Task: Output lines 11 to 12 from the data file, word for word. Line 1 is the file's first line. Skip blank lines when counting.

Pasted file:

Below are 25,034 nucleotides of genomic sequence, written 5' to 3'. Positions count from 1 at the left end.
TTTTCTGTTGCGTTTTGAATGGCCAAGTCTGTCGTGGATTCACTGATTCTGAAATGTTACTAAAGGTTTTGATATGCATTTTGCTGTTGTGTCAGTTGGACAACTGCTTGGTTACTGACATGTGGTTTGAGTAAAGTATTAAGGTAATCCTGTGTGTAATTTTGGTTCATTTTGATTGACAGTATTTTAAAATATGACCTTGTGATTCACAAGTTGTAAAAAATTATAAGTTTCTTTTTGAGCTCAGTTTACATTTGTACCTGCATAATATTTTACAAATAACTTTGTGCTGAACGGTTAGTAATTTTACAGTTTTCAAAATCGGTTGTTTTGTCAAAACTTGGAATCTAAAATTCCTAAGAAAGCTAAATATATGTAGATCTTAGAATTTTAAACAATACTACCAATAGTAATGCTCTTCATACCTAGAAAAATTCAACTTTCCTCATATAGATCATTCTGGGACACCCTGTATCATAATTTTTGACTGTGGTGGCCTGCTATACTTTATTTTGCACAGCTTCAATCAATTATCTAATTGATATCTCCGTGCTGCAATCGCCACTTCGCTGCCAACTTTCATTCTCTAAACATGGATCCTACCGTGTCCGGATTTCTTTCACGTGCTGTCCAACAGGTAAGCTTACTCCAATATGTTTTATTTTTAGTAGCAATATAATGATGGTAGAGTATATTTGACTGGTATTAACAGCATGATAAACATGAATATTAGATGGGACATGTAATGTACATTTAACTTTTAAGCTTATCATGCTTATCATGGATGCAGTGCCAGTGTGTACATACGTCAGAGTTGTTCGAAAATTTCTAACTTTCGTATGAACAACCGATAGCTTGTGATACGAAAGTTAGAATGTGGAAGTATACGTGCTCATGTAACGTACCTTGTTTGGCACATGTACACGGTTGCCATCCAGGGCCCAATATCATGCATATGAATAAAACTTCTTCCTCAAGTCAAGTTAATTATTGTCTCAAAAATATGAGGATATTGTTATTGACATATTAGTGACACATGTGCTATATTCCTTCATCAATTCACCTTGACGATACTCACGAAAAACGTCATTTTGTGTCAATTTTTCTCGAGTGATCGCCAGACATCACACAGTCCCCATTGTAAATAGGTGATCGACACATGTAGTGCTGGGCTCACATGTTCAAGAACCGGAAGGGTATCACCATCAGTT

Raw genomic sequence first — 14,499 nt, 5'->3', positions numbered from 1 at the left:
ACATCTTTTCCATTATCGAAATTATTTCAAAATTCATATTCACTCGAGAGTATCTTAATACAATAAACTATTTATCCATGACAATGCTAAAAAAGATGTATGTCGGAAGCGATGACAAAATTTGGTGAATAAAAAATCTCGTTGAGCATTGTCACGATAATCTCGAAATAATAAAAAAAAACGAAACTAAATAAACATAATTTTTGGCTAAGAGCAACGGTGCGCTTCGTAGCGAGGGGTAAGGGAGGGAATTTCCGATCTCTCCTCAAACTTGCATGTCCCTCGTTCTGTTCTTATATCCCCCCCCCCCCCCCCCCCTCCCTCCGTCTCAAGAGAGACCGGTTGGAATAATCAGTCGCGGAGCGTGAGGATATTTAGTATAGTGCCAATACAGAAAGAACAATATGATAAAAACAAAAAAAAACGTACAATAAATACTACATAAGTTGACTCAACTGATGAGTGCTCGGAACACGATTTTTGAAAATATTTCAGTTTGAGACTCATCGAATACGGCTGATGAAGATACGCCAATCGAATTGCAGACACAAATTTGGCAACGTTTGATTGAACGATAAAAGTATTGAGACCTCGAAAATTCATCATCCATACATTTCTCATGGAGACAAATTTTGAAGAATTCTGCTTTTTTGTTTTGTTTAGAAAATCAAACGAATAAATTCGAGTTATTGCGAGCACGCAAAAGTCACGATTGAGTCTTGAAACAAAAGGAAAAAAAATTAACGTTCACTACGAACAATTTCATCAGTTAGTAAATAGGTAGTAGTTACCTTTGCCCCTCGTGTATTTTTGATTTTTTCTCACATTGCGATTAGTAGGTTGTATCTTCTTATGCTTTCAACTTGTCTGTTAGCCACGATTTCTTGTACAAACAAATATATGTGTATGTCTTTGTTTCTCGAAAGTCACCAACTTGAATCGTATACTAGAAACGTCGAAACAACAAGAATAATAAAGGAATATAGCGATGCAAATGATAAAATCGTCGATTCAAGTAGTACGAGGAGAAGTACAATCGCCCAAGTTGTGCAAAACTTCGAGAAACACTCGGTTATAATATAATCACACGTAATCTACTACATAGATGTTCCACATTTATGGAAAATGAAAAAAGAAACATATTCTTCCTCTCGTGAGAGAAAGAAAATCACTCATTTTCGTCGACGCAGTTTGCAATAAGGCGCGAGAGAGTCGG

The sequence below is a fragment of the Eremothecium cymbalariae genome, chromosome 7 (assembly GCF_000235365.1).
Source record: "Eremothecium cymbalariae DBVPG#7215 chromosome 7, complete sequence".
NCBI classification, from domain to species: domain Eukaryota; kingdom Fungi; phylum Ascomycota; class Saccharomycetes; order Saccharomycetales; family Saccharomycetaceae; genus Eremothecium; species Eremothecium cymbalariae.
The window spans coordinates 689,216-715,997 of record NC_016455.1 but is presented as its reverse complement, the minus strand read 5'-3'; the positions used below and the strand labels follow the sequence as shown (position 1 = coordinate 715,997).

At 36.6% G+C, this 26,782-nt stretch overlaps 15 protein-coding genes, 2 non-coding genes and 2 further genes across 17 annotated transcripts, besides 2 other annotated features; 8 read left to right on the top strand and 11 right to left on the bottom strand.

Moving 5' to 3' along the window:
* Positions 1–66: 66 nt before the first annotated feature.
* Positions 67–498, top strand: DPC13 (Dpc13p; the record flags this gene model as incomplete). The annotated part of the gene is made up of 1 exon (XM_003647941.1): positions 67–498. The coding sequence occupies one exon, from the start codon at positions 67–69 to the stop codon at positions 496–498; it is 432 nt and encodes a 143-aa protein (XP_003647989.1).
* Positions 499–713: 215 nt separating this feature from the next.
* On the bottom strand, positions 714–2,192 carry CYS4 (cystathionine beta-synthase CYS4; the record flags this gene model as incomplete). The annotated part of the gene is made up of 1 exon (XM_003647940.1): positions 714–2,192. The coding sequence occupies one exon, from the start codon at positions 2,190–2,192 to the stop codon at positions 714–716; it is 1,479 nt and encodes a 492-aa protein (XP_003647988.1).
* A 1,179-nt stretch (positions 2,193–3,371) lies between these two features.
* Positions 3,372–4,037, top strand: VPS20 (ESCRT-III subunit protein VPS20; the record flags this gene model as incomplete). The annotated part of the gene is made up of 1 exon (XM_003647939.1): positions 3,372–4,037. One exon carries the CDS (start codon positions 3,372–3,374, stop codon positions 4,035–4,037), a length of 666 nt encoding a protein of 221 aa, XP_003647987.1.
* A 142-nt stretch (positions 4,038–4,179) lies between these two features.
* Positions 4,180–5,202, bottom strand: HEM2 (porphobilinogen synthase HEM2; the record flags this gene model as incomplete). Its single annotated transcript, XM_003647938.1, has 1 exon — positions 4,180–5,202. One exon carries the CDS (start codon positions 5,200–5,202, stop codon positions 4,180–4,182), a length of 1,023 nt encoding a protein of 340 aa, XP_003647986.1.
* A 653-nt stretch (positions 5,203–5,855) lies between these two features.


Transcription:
* Positions 1–66: 66 nt before the first annotated feature.
* Positions 67–498, top strand: DPC13 (Dpc13p; the record flags this gene model as incomplete). The annotated part of the gene is made up of 1 exon (XM_003647941.1): positions 67–498. The coding sequence occupies one exon, from the start codon at positions 67–69 to the stop codon at positions 496–498; it is 432 nt and encodes a 143-aa protein (XP_003647989.1).